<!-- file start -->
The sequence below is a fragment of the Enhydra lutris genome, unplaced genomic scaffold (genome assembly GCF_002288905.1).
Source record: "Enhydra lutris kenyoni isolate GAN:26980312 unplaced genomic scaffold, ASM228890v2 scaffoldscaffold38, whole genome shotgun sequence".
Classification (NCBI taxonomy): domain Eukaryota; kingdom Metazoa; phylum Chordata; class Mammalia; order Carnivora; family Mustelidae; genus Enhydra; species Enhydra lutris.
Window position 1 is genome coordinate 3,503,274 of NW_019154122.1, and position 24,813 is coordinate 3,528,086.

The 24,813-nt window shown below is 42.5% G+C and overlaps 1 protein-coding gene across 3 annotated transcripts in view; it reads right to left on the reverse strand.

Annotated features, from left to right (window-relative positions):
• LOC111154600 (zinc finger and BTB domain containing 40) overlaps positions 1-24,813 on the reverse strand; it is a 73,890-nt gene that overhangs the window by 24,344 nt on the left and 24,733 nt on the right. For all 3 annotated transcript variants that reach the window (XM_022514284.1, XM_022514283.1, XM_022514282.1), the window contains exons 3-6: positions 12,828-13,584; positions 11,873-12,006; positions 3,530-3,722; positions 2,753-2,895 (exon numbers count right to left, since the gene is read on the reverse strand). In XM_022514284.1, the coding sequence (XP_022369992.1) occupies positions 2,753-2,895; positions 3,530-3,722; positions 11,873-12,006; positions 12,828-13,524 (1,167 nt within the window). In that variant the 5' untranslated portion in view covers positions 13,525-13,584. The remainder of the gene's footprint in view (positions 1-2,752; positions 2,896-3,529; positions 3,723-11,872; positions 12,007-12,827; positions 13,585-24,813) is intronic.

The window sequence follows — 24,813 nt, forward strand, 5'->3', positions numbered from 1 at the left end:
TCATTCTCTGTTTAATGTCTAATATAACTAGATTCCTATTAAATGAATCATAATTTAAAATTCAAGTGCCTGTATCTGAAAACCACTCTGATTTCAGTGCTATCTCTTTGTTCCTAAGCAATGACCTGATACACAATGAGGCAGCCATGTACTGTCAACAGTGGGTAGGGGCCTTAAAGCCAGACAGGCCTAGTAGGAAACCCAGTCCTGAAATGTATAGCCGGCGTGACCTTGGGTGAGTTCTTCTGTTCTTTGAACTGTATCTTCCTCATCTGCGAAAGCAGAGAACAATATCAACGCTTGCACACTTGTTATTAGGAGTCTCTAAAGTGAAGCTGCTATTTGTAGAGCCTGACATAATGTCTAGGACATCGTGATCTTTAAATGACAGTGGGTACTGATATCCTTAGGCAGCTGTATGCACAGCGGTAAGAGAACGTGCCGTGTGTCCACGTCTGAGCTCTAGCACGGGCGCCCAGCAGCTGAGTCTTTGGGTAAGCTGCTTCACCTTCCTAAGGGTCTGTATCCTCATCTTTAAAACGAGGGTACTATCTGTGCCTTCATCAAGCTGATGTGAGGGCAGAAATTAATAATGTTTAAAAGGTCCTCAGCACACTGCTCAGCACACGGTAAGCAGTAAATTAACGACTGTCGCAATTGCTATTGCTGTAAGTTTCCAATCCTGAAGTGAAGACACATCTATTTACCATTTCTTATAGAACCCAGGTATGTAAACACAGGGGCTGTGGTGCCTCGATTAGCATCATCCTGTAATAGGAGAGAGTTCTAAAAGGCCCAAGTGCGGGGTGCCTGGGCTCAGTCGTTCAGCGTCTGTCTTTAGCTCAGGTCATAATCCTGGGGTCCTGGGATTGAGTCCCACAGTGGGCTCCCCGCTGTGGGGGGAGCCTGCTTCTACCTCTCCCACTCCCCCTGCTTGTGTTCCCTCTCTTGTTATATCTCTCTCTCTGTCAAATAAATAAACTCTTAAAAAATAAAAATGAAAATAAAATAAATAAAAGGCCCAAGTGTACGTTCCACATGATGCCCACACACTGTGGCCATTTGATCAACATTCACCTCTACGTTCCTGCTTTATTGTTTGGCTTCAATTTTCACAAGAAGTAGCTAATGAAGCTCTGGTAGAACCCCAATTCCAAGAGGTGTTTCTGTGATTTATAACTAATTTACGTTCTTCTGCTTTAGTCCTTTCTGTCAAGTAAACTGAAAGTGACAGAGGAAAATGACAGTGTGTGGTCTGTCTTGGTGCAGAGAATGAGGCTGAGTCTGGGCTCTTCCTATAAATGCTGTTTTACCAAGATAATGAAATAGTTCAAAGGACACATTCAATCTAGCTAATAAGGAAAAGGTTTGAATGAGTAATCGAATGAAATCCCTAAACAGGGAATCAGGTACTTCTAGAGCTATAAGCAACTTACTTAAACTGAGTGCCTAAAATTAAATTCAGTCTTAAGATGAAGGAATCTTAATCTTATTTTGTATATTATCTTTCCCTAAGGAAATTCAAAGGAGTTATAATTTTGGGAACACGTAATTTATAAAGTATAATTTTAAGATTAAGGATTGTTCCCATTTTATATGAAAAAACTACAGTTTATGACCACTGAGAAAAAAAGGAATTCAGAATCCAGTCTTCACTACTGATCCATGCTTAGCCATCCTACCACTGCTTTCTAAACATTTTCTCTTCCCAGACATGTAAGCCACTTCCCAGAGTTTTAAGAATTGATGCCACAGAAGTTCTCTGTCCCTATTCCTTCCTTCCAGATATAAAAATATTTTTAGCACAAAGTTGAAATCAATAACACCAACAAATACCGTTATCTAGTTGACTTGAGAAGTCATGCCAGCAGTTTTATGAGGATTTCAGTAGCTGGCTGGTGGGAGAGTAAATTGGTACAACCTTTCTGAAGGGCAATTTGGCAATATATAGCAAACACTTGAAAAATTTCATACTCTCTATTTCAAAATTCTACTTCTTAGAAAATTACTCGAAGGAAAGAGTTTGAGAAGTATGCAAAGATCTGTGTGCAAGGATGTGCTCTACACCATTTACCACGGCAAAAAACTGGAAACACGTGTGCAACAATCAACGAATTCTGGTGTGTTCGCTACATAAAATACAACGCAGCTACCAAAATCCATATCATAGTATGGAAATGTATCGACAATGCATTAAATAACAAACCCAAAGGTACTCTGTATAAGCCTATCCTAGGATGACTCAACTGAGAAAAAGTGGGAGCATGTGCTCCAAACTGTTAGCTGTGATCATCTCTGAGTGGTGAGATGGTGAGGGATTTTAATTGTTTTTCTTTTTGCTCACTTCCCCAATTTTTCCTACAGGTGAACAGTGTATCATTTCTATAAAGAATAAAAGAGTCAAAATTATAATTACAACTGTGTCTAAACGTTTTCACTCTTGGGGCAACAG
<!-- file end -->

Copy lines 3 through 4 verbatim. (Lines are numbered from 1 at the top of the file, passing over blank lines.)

Classification (NCBI taxonomy): domain Eukaryota; kingdom Metazoa; phylum Chordata; class Mammalia; order Carnivora; family Mustelidae; genus Enhydra; species Enhydra lutris.
Window position 1 is genome coordinate 3,503,274 of NW_019154122.1, and position 24,813 is coordinate 3,528,086.